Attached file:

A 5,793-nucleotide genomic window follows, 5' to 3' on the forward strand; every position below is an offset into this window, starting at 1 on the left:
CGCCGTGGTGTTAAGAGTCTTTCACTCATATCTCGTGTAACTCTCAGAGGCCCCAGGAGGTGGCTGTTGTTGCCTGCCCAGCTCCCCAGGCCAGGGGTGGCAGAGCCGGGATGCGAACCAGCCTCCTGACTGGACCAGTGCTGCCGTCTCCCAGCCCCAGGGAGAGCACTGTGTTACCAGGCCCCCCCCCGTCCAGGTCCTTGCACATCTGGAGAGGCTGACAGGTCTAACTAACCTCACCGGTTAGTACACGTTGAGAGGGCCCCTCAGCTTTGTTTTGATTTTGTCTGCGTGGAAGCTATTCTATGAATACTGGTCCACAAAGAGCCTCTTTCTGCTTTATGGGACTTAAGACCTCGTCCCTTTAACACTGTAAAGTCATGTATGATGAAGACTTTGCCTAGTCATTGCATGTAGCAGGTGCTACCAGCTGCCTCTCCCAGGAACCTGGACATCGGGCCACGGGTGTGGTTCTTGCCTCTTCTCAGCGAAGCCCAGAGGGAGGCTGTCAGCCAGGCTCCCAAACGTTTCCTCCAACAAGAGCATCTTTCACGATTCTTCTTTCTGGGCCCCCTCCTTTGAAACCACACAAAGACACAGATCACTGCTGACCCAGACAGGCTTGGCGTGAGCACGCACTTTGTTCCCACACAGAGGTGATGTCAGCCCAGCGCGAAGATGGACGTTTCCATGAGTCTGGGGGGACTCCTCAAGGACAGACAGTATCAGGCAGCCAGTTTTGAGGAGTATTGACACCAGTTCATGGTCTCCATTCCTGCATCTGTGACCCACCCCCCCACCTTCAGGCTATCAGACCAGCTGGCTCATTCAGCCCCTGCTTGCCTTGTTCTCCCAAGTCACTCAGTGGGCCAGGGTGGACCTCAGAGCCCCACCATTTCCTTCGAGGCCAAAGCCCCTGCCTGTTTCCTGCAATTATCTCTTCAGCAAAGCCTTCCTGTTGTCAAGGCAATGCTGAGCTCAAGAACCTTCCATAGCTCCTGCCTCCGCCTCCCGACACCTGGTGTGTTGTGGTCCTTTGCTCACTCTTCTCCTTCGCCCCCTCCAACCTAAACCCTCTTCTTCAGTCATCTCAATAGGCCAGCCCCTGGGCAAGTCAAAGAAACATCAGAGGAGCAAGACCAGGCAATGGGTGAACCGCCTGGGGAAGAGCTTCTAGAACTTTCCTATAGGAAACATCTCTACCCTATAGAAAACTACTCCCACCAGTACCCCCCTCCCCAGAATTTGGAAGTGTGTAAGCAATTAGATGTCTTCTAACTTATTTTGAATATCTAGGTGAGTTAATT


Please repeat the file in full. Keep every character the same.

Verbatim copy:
A 5,793-nucleotide genomic window follows, 5' to 3' on the forward strand; every position below is an offset into this window, starting at 1 on the left:
CGCCGTGGTGTTAAGAGTCTTTCACTCATATCTCGTGTAACTCTCAGAGGCCCCAGGAGGTGGCTGTTGTTGCCTGCCCAGCTCCCCAGGCCAGGGGTGGCAGAGCCGGGATGCGAACCAGCCTCCTGACTGGACCAGTGCTGCCGTCTCCCAGCCCCAGGGAGAGCACTGTGTTACCAGGCCCCCCCCCGTCCAGGTCCTTGCACATCTGGAGAGGCTGACAGGTCTAACTAACCTCACCGGTTAGTACACGTTGAGAGGGCCCCTCAGCTTTGTTTTGATTTTGTCTGCGTGGAAGCTATTCTATGAATACTGGTCCACAAAGAGCCTCTTTCTGCTTTATGGGACTTAAGACCTCGTCCCTTTAACACTGTAAAGTCATGTATGATGAAGACTTTGCCTAGTCATTGCATGTAGCAGGTGCTACCAGCTGCCTCTCCCAGGAACCTGGACATCGGGCCACGGGTGTGGTTCTTGCCTCTTCTCAGCGAAGCCCAGAGGGAGGCTGTCAGCCAGGCTCCCAAACGTTTCCTCCAACAAGAGCATCTTTCACGATTCTTCTTTCTGGGCCCCCTCCTTTGAAACCACACAAAGACACAGATCACTGCTGACCCAGACAGGCTTGGCGTGAGCACGCACTTTGTTCCCACACAGAGGTGATGTCAGCCCAGCGCGAAGATGGACGTTTCCATGAGTCTGGGGGGACTCCTCAAGGACAGACAGTATCAGGCAGCCAGTTTTGAGGAGTATTGACACCAGTTCATGGTCTCCATTCCTGCATCTGTGACCCACCCCCCCACCTTCAGGCTATCAGACCAGCTGGCTCATTCAGCCCCTGCTTGCCTTGTTCTCCCAAGTCACTCAGTGGGCCAGGGTGGACCTCAGAGCCCCACCATTTCCTTCGAGGCCAAAGCCCCTGCCTGTTTCCTGCAATTATCTCTTCAGCAAAGCCTTCCTGTTGTCAAGGCAATGCTGAGCTCAAGAACCTTCCATAGCTCCTGCCTCCGCCTCCCGACACCTGGTGTGTTGTGGTCCTTTGCTCACTCTTCTCCTTCGCCCCCTCCAACCTAAACCCTCTTCTTCAGTCATCTCAATAGGCCAGCCCCTGGGCAAGTCAAAGAAACATCAGAGGAGCAAGACCAGGCAATGGGTGAACCGCCTGGGGAAGAGCTTCTAGAACTTTCCTATAGGAAACATCTCTACCCTATAGAAAACTACTCCCACCAGTACCCCCCTCCCCAGAATTTGGAAGTGTGTAAGCAATTAGATGTCTTCTAACTTATTTTGAATATCTAGGTGAGTTAATT